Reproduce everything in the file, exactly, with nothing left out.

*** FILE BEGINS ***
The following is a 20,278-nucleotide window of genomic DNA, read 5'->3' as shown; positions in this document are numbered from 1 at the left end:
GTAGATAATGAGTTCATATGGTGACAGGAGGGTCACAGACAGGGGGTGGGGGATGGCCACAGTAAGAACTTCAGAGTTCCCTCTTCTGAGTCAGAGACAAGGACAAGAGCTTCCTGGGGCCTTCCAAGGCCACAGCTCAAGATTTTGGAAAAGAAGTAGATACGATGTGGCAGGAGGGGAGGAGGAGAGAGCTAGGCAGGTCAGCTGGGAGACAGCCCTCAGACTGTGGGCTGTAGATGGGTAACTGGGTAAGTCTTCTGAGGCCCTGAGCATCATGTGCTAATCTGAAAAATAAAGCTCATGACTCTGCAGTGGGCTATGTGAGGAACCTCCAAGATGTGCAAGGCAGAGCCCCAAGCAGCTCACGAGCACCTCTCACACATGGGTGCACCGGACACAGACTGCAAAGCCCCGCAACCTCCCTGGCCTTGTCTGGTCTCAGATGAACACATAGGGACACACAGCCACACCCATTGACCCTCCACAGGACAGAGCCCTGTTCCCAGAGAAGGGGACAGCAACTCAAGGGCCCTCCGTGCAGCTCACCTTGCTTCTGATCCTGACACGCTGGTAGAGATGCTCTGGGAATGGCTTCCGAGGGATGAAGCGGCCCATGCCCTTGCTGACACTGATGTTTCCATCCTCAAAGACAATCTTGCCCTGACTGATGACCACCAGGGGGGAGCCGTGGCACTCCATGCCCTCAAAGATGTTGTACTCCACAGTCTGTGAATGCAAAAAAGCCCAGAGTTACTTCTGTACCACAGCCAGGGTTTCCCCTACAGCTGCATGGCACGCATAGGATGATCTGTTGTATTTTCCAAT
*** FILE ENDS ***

The following is a 20,278-nucleotide window of genomic DNA, read 5'->3' as shown; positions in this document are numbered from 1 at the left end:
GTAGATAATGAGTTCATATGGTGACAGGAGGGTCACAGACAGGGGGTGGGGGATGGCCACAGTAAGAACTTCAGAGTTCCCTCTTCTGAGTCAGAGACAAGGACAAGAGCTTCCTGGGGCCTTCCAAGGCCACAGCTCAAGATTTTGGAAAAGAAGTAGATACGATGTGGCAGGAGGGGAGGAGGAGAGAGCTAGGCAGGTCAGCTGGGAGACAGCCCTCAGACTGTGGGCTGTAGATGGGTAACTGGGTAAGTCTTCTGAGGCCCTGAGCATCATGTGCTAATCTGAAAAATAAAGCTCATGACTCTGCAGTGGGCTATGTGAGGAACCTCCAAGATGTGCAAGGCAGAGCCCCAAGCAGCTCACGAGCACCTCTCACACATGGGTGCACCGGACACAGACTGCAAAGCCCCGCAACCTCCCTGGCCTTGTCTGGTCTCAGATGAACACATAGGGACACACAGCCACACCCATTGACCCTCCACAGGACAGAGCCCTGTTCCCAGAGAAGGGGACAGCAACTCAAGGGCCCTCCGTGCAGCTCACCTTGCTTCTGATCCTGACACGCTGGTAGAGATGCTCTGGGAATGGCTTCCGAGGGATGAAGCGGCCCATGCCCTTGCTGACACTGATGTTTCCATCCTCAAAGACAATCTTGCCCTGACTGATGACCACCAGGGGGGAGCCGTGGCACTCCATGCCCTCAAAGATGTTGTACTCCACAGTCTGTGAATGCAAAAAAGCCCAGAGTTACTTCTGTACCACAGCCAGGGTTTCCCCTACAGCTGCATGGCACGCATAGGATGATCTGTTGTATTTTCCAAT